As expected, the Massachusetts House of Representatives Wednesday approved a bill designed to curb the state’s opioid crisis.
The vote was unanimous, reports the State House News Service.
With Senate approval and Gov. Charlie Baker's signature, the legislation would limit the size of first-time opioid prescriptions to a week's worth of the pills and require schools to screen students for signs of substance abuse.
The bill is part of a compromise reached by a six-member conference committee after almost seven weeks of Baker voicing the need for stronger legislation to combat opioid addiction.
Beyond limiting first-time quantities, the bill also sets a 24-hour evaluation period in emergency rooms for overdose victims seeking help, and it allows patients to only fill portions of their prescriptions at one time.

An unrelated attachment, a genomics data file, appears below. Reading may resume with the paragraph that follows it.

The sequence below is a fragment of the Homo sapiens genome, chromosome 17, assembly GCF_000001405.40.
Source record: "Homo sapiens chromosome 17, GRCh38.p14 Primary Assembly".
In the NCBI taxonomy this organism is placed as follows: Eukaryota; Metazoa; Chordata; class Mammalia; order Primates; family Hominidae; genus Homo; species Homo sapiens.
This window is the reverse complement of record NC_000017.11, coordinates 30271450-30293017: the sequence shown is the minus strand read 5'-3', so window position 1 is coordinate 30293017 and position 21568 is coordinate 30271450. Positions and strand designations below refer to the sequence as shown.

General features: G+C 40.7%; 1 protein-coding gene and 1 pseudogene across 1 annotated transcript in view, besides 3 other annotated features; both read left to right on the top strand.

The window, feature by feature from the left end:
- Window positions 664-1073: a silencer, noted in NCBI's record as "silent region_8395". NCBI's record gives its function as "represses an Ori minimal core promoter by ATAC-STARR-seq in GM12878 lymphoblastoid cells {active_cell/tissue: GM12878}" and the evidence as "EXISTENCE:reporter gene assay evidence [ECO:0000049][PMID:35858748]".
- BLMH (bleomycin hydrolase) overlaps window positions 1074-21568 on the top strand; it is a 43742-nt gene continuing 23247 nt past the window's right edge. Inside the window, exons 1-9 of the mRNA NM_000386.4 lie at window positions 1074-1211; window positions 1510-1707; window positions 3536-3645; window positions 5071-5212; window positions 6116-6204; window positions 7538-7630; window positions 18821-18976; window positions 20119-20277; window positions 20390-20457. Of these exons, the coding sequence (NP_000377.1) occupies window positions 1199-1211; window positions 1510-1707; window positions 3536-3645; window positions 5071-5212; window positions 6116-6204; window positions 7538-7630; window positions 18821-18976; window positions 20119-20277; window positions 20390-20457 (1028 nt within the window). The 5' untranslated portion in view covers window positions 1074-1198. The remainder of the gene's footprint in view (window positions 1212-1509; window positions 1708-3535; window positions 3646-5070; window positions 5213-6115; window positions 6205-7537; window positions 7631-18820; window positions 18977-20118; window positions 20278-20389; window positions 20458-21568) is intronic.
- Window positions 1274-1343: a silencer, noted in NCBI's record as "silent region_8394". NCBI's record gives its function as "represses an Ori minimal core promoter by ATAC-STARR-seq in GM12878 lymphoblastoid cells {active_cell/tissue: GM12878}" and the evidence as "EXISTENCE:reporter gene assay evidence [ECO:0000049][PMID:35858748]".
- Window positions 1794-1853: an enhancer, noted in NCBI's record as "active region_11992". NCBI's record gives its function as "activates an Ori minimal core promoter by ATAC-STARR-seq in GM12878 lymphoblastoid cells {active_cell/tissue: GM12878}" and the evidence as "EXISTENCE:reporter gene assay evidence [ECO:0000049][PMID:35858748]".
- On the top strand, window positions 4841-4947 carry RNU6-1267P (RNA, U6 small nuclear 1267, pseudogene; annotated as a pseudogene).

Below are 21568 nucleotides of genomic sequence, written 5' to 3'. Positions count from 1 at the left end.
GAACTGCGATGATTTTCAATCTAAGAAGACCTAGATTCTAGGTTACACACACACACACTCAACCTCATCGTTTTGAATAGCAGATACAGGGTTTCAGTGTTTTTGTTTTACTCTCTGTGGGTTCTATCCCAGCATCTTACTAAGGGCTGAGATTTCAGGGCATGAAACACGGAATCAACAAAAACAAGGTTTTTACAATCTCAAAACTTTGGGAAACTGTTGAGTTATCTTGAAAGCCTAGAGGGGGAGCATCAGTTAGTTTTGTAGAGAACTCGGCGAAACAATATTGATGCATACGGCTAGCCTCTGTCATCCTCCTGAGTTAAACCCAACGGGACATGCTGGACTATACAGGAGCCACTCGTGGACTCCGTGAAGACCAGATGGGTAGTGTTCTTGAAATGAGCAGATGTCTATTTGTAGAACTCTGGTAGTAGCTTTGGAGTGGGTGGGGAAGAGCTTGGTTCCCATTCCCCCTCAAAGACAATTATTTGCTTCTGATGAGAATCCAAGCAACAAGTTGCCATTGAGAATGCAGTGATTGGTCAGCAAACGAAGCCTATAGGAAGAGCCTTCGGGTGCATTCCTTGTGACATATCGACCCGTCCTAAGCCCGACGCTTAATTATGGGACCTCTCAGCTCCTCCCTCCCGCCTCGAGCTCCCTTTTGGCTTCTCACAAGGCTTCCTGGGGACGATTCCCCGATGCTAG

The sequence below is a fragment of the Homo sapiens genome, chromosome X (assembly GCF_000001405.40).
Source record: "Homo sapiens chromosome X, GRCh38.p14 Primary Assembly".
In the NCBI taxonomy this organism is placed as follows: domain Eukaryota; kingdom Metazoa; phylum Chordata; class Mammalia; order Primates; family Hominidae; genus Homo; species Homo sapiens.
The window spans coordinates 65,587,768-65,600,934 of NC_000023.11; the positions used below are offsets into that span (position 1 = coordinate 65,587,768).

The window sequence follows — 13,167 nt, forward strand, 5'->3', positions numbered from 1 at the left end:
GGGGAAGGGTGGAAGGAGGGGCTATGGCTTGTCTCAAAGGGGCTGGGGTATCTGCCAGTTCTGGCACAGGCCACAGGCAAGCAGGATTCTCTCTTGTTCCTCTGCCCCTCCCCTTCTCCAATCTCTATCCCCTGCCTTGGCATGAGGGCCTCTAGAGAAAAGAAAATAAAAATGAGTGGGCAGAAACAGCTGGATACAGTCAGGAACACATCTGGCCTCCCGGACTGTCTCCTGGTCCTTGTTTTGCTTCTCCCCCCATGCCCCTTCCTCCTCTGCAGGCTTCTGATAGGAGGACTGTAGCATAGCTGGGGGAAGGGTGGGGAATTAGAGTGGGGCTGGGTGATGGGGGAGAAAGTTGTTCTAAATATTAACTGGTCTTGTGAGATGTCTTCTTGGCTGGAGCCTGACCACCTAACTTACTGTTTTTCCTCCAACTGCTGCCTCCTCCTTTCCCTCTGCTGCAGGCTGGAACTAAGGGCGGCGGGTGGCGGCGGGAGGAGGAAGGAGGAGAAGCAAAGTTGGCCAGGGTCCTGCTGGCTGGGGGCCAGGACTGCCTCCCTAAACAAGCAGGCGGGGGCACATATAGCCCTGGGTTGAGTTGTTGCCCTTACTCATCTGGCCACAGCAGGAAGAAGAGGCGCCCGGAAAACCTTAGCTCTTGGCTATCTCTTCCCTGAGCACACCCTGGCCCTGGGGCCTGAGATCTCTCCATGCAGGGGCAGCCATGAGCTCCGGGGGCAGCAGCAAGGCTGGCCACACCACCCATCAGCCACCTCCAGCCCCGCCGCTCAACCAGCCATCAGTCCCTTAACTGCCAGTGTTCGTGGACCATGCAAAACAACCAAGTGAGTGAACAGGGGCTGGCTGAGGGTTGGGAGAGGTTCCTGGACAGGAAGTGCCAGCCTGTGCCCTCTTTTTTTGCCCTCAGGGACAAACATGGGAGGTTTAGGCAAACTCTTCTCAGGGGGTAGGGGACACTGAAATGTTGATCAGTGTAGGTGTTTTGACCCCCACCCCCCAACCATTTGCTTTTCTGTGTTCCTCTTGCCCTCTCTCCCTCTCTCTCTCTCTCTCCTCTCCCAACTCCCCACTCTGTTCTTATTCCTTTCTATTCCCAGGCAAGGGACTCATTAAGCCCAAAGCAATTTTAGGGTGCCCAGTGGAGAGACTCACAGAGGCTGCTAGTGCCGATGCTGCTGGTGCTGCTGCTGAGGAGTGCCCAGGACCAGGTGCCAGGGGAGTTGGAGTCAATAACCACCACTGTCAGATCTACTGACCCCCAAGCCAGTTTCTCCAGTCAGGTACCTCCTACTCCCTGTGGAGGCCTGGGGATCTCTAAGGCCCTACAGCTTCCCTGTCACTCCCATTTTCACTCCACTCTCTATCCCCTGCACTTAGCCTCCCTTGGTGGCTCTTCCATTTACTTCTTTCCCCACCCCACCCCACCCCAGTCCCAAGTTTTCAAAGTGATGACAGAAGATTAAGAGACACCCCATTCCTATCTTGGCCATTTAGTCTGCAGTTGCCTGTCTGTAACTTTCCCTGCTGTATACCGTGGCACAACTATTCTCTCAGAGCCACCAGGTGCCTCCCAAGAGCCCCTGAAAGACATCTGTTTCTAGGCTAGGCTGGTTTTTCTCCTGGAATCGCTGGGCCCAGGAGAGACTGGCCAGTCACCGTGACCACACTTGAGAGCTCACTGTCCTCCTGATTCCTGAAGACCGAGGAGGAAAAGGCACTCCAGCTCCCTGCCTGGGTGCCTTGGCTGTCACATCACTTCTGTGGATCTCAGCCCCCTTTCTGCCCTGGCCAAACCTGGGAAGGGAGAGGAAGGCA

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This compromise bill differed from Baker’s original proposal, which would have let doctors involuntarily commit patients for 72 hours in drug treatment facilities and restricted first-time pain killer prescriptions to three days' worth of the drugs.
The bill is scheduled for a vote in the Senate on Thursday.
Additional reporting from the State House News Service.